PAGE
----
See also

1a. Alan Billings, South Yorkshire Police and Crime Commissioner: Complaint
1b. Same content as (1) but in single column
1c. Alan Billings: Ichtheology, the Billingsgate Challenge
1e. S. Yorks Police: IOPC
1f. S. Yorks Police, PCC, Panels
1g. Alan Billings: 'Hate Crime'    National / International Page
1h. Capability in education and policing
1i. Complaints-pcc-panels
1j. 'Treating people properly'

This page and the pages listed above will be revised to exclude duplicated material and to achieve other benefits

2. Christian religion: criticism
3. Arise! Church Guide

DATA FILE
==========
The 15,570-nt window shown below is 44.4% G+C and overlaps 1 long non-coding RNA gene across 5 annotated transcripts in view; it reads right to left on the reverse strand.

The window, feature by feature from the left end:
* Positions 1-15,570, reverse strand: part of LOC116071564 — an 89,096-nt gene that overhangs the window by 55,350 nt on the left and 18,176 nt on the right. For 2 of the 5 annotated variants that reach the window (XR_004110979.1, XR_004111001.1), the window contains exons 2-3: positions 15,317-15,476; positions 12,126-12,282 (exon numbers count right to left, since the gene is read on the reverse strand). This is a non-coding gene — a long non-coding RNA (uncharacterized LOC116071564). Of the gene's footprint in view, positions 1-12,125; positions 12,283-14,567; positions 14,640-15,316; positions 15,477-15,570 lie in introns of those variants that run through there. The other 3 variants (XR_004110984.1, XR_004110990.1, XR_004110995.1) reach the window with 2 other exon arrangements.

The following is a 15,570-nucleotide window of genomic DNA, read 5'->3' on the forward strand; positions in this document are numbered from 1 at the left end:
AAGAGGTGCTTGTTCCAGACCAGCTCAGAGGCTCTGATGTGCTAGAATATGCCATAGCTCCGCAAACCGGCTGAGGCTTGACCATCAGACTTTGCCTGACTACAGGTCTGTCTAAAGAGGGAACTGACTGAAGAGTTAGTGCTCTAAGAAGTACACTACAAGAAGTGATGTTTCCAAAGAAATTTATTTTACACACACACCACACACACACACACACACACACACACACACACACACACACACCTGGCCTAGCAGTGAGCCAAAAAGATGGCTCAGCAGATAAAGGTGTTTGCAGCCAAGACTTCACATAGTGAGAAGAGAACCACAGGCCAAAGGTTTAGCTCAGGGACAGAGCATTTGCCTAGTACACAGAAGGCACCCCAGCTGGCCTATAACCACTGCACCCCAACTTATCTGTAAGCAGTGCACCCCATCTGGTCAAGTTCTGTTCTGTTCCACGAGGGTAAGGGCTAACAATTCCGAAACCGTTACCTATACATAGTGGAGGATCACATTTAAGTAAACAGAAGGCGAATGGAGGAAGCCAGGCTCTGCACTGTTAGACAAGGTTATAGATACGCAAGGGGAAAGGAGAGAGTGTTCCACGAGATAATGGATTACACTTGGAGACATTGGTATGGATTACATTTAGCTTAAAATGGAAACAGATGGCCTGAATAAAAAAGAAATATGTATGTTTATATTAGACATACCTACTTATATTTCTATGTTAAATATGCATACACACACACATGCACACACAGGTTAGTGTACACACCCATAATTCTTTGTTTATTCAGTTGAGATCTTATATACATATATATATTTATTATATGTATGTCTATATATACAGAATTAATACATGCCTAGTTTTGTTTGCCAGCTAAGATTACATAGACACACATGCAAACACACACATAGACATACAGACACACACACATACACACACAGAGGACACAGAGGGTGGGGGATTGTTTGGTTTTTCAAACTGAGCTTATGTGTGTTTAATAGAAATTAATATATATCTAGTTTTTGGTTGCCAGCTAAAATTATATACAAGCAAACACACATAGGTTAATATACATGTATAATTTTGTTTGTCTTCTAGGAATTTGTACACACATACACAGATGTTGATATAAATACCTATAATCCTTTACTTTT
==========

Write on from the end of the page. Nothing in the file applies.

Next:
4. Abuse, safeguarding and the Churches
5. Street Pastors Guide

6. Anti-woke supporters of Christian belief
7.Churches, donations, employment


From the section 'Values' on the page


'Impartiality – we treat everyone we interact with fairly and without bias or favour.'

This claim is false. The claim that Alan Billings, the South Yorkshire Police and Crime Commissioner, is unbiased is false.  On this page I intend to examine not South Yorkshire Police or Alan Billings, the South Yorkshire Police and Crime Commissioner but the work of two of the Commissioner's panels, the Police and Crime Panel and the Independent Ethics Panel. If Alan Billings has the role of scrutinizing the work of South Yorkshire Police, is it to be assumed that his effectiveness and claims to be impartial should go unexamined? How effective are the two Panels in scrutinizing the work of Alan Billings?